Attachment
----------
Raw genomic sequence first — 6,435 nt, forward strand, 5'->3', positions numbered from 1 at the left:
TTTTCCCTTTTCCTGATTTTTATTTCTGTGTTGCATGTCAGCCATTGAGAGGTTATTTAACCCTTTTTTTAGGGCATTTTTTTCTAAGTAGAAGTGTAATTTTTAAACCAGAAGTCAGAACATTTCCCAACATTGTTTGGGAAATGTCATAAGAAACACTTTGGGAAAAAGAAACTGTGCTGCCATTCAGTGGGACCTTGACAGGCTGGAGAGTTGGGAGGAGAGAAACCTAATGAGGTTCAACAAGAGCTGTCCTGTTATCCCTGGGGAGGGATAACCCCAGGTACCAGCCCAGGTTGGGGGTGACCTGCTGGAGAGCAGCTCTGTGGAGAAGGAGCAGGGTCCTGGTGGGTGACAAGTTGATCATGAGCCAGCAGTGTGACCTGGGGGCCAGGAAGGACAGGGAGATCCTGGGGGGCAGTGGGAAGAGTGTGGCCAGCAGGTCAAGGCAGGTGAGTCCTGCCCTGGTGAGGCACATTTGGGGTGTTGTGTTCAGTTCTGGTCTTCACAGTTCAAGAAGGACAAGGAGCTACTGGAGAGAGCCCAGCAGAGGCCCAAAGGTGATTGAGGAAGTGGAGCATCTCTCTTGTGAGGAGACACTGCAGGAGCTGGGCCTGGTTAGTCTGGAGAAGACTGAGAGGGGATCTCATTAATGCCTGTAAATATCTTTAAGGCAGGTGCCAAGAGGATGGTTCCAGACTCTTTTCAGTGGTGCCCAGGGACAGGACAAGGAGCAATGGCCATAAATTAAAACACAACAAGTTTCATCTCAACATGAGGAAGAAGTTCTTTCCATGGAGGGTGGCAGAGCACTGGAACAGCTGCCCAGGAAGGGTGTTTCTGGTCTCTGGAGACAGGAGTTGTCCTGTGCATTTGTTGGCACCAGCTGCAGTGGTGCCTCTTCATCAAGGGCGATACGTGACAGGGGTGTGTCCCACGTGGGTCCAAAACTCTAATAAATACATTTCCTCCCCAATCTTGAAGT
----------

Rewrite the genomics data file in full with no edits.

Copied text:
Raw genomic sequence first — 6,435 nt, forward strand, 5'->3', positions numbered from 1 at the left:
TTTTCCCTTTTCCTGATTTTTATTTCTGTGTTGCATGTCAGCCATTGAGAGGTTATTTAACCCTTTTTTTAGGGCATTTTTTTCTAAGTAGAAGTGTAATTTTTAAACCAGAAGTCAGAACATTTCCCAACATTGTTTGGGAAATGTCATAAGAAACACTTTGGGAAAAAGAAACTGTGCTGCCATTCAGTGGGACCTTGACAGGCTGGAGAGTTGGGAGGAGAGAAACCTAATGAGGTTCAACAAGAGCTGTCCTGTTATCCCTGGGGAGGGATAACCCCAGGTACCAGCCCAGGTTGGGGGTGACCTGCTGGAGAGCAGCTCTGTGGAGAAGGAGCAGGGTCCTGGTGGGTGACAAGTTGATCATGAGCCAGCAGTGTGACCTGGGGGCCAGGAAGGACAGGGAGATCCTGGGGGGCAGTGGGAAGAGTGTGGCCAGCAGGTCAAGGCAGGTGAGTCCTGCCCTGGTGAGGCACATTTGGGGTGTTGTGTTCAGTTCTGGTCTTCACAGTTCAAGAAGGACAAGGAGCTACTGGAGAGAGCCCAGCAGAGGCCCAAAGGTGATTGAGGAAGTGGAGCATCTCTCTTGTGAGGAGACACTGCAGGAGCTGGGCCTGGTTAGTCTGGAGAAGACTGAGAGGGGATCTCATTAATGCCTGTAAATATCTTTAAGGCAGGTGCCAAGAGGATGGTTCCAGACTCTTTTCAGTGGTGCCCAGGGACAGGACAAGGAGCAATGGCCATAAATTAAAACACAACAAGTTTCATCTCAACATGAGGAAGAAGTTCTTTCCATGGAGGGTGGCAGAGCACTGGAACAGCTGCCCAGGAAGGGTGTTTCTGGTCTCTGGAGACAGGAGTTGTCCTGTGCATTTGTTGGCACCAGCTGCAGTGGTGCCTCTTCATCAAGGGCGATACGTGACAGGGGTGTGTCCCACGTGGGTCCAAAACTCTAATAAATACATTTCCTCCCCAATCTTGAAGT